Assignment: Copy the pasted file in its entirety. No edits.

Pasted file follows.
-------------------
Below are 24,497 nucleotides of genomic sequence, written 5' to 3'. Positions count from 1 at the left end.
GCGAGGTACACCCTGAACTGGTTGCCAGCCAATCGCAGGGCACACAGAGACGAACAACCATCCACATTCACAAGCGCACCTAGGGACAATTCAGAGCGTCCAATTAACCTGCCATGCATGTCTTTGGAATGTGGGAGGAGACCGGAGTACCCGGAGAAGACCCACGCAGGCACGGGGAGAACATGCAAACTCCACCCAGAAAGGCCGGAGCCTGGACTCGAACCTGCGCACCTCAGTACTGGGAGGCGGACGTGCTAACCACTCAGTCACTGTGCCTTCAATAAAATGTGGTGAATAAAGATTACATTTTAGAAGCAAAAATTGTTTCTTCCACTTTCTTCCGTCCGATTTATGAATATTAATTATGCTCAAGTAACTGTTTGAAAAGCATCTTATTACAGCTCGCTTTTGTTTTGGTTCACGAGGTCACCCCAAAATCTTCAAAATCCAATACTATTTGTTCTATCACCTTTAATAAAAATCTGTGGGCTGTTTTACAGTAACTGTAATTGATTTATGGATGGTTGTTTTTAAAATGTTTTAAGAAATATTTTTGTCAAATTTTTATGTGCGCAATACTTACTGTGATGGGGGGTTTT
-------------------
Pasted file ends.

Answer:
Below are 24,497 nucleotides of genomic sequence, written 5' to 3'. Positions count from 1 at the left end.
GCGAGGTACACCCTGAACTGGTTGCCAGCCAATCGCAGGGCACACAGAGACGAACAACCATCCACATTCACAAGCGCACCTAGGGACAATTCAGAGCGTCCAATTAACCTGCCATGCATGTCTTTGGAATGTGGGAGGAGACCGGAGTACCCGGAGAAGACCCACGCAGGCACGGGGAGAACATGCAAACTCCACCCAGAAAGGCCGGAGCCTGGACTCGAACCTGCGCACCTCAGTACTGGGAGGCGGACGTGCTAACCACTCAGTCACTGTGCCTTCAATAAAATGTGGTGAATAAAGATTACATTTTAGAAGCAAAAATTGTTTCTTCCACTTTCTTCCGTCCGATTTATGAATATTAATTATGCTCAAGTAACTGTTTGAAAAGCATCTTATTACAGCTCGCTTTTGTTTTGGTTCACGAGGTCACCCCAAAATCTTCAAAATCCAATACTATTTGTTCTATCACCTTTAATAAAAATCTGTGGGCTGTTTTACAGTAACTGTAATTGATTTATGGATGGTTGTTTTTAAAATGTTTTAAGAAATATTTTTGTCAAATTTTTATGTGCGCAATACTTACTGTGATGGGGGGTTTT